The Boston Red Sox and Philadelphia Phillies are sellers? The Pittsburgh Pirates, Oakland Athletics, and Baltimore Orioles have all been aggressively trying to upgrade their rosters for a playoff push? When the second wild card was implemented, most observers predicted it would be anything but business as usual around the July 31 deadline, but who knew baseball’s trade market would wind up being so topsy turvy?
With so many exceptions to past trade deadline rules currently in play, the Yankees have provided some stability to the proceedings. Just like in most of its 112 seasons, the franchise once again will not be on the selling end of a deadline trade (the first trade deadline in the American League was established in 1921). Considering the great amount of success the team has enjoyed over the years, the Yankees’ unfamiliarity with being a seller isn’t a surprise. Nonetheless, there have been a few occasions when other teams have looked to the Bronx for late season support. Listed below are two rare instances in which the Yankees traded an established veteran having a productive season to a contending team for future considerations. Because of the subjective criteria used for determining eligible transactions, there may be a few others deals that qualify, but the following are arguably the most notable.
August 31, 1982: The New York Yankees traded Tommy John to the California Angels for a player to be named later. The California Angels sent Dennis Rasmussen (November 24, 1982) to the New York Yankees to complete the trade.
After making the postseason in five of the previous six seasons, the 1982 Yankees were a disappointing 10 games behind the division leading Milwaukee Brewers on August 31. At the time, left hander Tommy John, who was only one strike-shortened sesaon removed from consecutive 20-win campaigns, was 10-10 for the Bronx Bombers, but all season had been butting heads with management over his usage and at one pointed demanded a trade. So, facing the deadline for postseason eligibility, the Yankees finally granted John’s wish by dealing the left hander to the second place California Angels, who trailed the Kansas City Royals by 1 ½ games in the A.L. West.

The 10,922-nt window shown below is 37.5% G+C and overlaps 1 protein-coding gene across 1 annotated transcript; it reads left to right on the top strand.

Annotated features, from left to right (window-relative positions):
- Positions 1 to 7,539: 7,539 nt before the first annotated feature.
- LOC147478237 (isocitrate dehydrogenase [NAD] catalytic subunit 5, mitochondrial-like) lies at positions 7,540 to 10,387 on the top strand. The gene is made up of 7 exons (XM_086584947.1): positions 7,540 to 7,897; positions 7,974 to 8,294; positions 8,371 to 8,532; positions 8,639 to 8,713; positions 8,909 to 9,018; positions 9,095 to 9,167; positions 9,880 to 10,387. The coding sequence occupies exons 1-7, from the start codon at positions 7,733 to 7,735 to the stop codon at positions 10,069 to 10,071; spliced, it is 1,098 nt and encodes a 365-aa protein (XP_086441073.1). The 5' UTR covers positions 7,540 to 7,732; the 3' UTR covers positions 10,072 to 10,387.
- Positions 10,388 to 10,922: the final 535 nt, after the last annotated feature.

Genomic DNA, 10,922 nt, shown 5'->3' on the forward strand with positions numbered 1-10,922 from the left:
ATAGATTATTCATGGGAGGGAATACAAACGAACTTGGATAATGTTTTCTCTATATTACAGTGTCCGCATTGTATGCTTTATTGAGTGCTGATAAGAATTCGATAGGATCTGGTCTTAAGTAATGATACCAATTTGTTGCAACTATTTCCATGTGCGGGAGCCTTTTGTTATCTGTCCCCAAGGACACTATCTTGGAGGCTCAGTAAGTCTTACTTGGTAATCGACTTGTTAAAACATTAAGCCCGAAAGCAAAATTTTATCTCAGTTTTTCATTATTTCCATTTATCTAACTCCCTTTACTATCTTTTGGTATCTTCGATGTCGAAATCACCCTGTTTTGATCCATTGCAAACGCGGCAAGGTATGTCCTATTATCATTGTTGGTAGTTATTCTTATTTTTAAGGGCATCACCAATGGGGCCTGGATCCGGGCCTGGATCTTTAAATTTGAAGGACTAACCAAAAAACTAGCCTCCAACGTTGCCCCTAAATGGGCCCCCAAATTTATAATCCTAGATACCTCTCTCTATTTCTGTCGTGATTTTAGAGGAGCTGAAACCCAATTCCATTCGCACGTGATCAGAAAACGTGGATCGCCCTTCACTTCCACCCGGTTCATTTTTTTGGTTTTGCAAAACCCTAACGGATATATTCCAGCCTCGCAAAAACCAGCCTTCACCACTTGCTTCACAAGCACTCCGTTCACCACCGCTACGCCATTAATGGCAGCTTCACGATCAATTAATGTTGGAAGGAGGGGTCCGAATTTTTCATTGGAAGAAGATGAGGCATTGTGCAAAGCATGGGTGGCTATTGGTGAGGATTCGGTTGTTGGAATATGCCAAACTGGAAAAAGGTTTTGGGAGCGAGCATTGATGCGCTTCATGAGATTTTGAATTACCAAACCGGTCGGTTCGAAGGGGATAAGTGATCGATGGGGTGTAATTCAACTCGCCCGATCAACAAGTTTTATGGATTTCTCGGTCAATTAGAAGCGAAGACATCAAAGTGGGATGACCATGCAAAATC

Over the final month, John went 4-2 for the Angels, helping them leap frog over the Royals for the division crown. In the ALCS, John went 1-1 versus the Brewers, including a game-one victory. In his second start, John had the chance to send the Angels to the team’s first World Series, but didn’t last past the fourth inning of game four. The Brewers won that game, and the next, to advance to the Fall Classic against the St. Louis Cardinals.
The Yankees used Dennis Rasmussen in a trade to get John Montefusco from San Diego in 1983, but later reacquired him when Graig Nettles was sent packing to the Padres just before the 1984 season (and after authoring a book that was very critical of Yankees’ owner George Steinbrenner). Rasmussen would eventually win 18 games for the Yankees in 1986 before being traded again, this time to the Reds for Bill Gullickson in 1987.
June 21, 1989: The Oakland Athletics traded Greg Cadaret, Eric Plunk and Luis Polonia to the New York Yankees for Rickey Henderson.
When the Yankees’ acquired Rickey Henderson from the Athletics in December 1984, the Bronx Bombers were bonafide contenders, while Oakland was in a rebuilding phase. By 1989, however, the roles were reversed. At 33-35, the Yankees were only 6 ½ game behind the division leading Orioles when Henderson was dealt on June 21, but the handwriting was on the wall for the Bronx Bombers, who were about to embark on four consecutive losing seasons for only the second time in franchise history (1912-1915). So, with Henderson struggling by his standards, the team seized on the opportunity to trade him back to his hometown in exchange for an infusion of youth.
Henderson went 1-4 in his last game for the Yankees, ending his season in pinstripes at a relatively lackluster .247/.392/.349, but soon after the trade, he returned to All Star form. Over the rest of the season, the future Hall of Famer compiled an OPS+ of 148 with his new team, but he saved his best work for October. In the ALCS, Henderson not only stole a record eight bases, but posted an astounding line of .400/.609/1.000 in the series. Then, in the World Series, he nearly equaled his performance against the Giants. From 1989 until he was traded to the Blue Jays in 1993, Henderson compiled a bWAR of 29, including an MVP season in 1990, the same year the Yankees ranked dead last in runs per game.
I hated to give up Rickey. He played hard and busted his tail. But this trade was for the betterment of the Yankees.” – Yankees Manager Dallas Green, quoted by AP, June 21, 1989
After trading Henderson, the Yankees went 41-52 and finished the season in fifth place, 14 ½ games behind Toronto. Adding insult to injury, none of the players the Yankees acquired in the deal contributed much value to the team. In their combined careers with the Bronx Bombers, Greg Cadaret, Eric Plunk and Luis Polonia contributed 5.2 bWAR, or barely more than Henderson provided Oakland in the second half of 1989 alone. Although it seldom gets mentioned among the most lopsided trades of all times, the Yankees’ decision to jettison Henderson not only symbolically ushered in a period of rebuilding, but, by failing to obtain value in return, probably prolonged the process as well.
Note: All transactions sourced from baseball-reference.com